Parallels Desktop 17 has arrived with support for macOS Monterey and Windows 11. Further, the popular virtualization software for Macs is now a universal binary, making deployment a little less complicated for many IT professionals.
Note that you can only run ARM versions of Windows (10 or 11) on Macs with Apple Silicon chips like the M1. Both Windows 10 and 11 for ARM are available as Insider Preview builds. On the other hand, Parallels can run versions of Windows going back as far as XP if you’re running it on an Intel Mac. A number of Linux distros are also supported, though Intel Macs gain access to more of those than M1 Macs do.
If you have access to those Insider Preview builds, you can run most Windows applications on your M1 Mac, Parallels’ developers say, because Windows on ARM can run both 32-bit and, more recently, 64-bit x86 applications. That said, even on machines it’s designed to run on, Windows on ARM can be occasionally fussy about x64 apps. So your mileage will likely vary depending on what you’re trying to do.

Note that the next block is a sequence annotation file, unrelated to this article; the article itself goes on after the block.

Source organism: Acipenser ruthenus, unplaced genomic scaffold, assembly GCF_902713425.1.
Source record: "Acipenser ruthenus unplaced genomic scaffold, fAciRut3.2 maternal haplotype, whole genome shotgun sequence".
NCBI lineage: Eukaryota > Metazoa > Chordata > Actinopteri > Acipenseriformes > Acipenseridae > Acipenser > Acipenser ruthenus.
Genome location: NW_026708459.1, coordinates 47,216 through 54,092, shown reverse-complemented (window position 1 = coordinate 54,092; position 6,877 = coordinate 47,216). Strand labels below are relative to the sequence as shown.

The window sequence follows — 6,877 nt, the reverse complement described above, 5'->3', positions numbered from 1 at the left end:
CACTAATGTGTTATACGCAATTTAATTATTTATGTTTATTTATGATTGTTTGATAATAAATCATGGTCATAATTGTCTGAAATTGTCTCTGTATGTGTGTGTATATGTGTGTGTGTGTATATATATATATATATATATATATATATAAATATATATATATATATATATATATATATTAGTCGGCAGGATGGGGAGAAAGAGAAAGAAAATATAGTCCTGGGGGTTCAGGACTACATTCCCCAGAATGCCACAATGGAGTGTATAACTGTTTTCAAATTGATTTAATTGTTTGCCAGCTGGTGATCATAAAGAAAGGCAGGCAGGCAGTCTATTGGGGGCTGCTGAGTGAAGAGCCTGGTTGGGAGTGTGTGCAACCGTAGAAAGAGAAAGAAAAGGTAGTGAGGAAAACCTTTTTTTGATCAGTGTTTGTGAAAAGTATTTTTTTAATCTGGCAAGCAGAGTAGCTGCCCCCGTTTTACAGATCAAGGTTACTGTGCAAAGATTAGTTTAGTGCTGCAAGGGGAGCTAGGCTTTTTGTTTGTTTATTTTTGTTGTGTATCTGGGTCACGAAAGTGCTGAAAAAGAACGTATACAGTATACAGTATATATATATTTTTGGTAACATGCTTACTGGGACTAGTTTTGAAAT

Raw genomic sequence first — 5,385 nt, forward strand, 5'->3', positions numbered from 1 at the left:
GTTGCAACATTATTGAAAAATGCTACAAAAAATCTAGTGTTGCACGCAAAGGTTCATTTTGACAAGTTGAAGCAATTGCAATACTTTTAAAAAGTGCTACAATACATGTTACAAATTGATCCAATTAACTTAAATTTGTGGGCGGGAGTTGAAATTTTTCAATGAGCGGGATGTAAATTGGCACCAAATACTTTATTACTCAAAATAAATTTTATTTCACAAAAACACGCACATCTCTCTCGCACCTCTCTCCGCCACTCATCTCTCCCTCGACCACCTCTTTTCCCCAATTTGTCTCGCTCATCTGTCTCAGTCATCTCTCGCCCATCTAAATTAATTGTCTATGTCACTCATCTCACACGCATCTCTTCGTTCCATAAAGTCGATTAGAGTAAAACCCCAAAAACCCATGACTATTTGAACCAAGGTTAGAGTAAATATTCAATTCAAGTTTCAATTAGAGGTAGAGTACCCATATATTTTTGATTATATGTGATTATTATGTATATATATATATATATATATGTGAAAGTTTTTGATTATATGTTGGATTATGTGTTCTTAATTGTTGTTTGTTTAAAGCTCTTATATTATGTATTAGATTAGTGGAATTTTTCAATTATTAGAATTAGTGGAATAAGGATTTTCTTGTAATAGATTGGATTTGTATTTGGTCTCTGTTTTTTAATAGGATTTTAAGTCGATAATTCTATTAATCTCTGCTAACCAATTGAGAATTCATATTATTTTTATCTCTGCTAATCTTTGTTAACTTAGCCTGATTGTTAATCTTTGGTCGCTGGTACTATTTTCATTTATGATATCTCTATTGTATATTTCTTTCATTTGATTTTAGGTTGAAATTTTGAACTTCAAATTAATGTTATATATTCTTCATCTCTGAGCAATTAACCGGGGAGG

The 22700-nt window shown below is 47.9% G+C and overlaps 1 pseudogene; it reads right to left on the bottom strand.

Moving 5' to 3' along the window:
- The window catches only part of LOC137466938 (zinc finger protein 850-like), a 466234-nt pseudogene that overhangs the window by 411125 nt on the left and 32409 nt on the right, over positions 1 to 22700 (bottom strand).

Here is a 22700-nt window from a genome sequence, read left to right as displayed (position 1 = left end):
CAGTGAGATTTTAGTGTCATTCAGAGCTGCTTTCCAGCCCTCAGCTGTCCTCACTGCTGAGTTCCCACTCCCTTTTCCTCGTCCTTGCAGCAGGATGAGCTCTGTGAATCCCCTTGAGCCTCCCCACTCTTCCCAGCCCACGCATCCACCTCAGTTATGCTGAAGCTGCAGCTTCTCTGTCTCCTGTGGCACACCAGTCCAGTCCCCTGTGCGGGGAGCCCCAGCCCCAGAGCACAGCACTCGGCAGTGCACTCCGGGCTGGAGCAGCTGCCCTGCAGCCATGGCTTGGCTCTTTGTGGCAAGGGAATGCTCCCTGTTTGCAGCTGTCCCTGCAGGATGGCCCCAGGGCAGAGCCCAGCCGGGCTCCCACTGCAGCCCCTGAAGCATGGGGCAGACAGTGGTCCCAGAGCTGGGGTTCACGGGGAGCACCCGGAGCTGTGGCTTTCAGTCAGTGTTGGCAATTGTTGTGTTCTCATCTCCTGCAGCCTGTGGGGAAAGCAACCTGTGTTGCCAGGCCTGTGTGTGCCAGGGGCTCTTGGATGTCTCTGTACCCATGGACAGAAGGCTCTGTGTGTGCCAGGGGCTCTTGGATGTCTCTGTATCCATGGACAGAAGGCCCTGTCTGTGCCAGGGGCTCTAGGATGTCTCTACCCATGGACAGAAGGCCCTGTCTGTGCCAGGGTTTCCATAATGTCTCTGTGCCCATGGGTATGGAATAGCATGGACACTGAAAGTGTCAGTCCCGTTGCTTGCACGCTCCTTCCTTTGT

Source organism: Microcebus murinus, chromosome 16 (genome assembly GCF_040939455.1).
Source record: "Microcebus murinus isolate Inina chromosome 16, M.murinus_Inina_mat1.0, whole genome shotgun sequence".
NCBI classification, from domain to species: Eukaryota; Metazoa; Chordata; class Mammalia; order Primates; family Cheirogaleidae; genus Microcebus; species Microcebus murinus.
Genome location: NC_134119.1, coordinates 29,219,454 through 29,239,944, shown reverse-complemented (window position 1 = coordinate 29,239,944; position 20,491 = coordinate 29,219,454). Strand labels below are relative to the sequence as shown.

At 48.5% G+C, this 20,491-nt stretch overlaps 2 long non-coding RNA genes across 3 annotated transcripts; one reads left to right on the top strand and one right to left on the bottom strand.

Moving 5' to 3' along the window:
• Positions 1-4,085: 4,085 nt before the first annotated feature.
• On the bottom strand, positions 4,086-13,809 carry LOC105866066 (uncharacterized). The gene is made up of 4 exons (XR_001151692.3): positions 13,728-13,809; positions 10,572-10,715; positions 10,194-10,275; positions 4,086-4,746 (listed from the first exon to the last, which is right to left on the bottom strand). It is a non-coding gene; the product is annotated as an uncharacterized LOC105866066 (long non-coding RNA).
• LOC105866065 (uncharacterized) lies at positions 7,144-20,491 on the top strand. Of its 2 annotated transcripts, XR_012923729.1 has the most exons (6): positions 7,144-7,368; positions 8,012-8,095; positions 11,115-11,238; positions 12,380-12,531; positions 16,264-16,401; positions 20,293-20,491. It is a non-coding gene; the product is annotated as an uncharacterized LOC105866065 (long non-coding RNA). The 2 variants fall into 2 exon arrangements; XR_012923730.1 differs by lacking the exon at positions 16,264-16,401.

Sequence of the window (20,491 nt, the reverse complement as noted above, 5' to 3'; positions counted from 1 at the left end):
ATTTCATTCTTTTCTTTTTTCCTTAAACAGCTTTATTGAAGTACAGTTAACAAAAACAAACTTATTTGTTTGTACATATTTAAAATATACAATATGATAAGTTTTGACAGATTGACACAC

In any case, Parallels is claiming significantly improved performance on M1 Macs compared to last year’s release, which was the first to add support for said Macs. In particular, DirectX 11 performance is getting a boost (Parallels says it’s 28 percent faster). Also, both Intel and ARM Macs will see up to sixfold-better OpenGL performance with Windows virtual machines.
There are other added features and quality of life improvements, too. For example, you can now drag and drop content between apps running under macOS and those running in Windows while using Parallels in Coherence mode. There are other improvements to Coherence, too, like Windows shutdown and sign-in screens that are presented in a way that feels more native and natural within macOS.
Don’t forget Monterey
Also, support for this year’s new version of macOS, Monterey, has been added. As is customary with these annual updates, the new version of Parallels Desktop will be able to run on Monterey host machines or run Monterey in virtual machines.
The other big addition is virtual TPM chip support for Windows 10 and 11 virtual machines, facilitating features like BitLocker and Secure Boot.
Parallels Desktop 17 costs $79.99 annually for the standard edition or $99.99 for the “Pro” edition. The Pro edition includes a Visual Studio debugging plugin that now works on M1 Macs, among other bonuses specific to some professional use cases.
Listing image by Parallels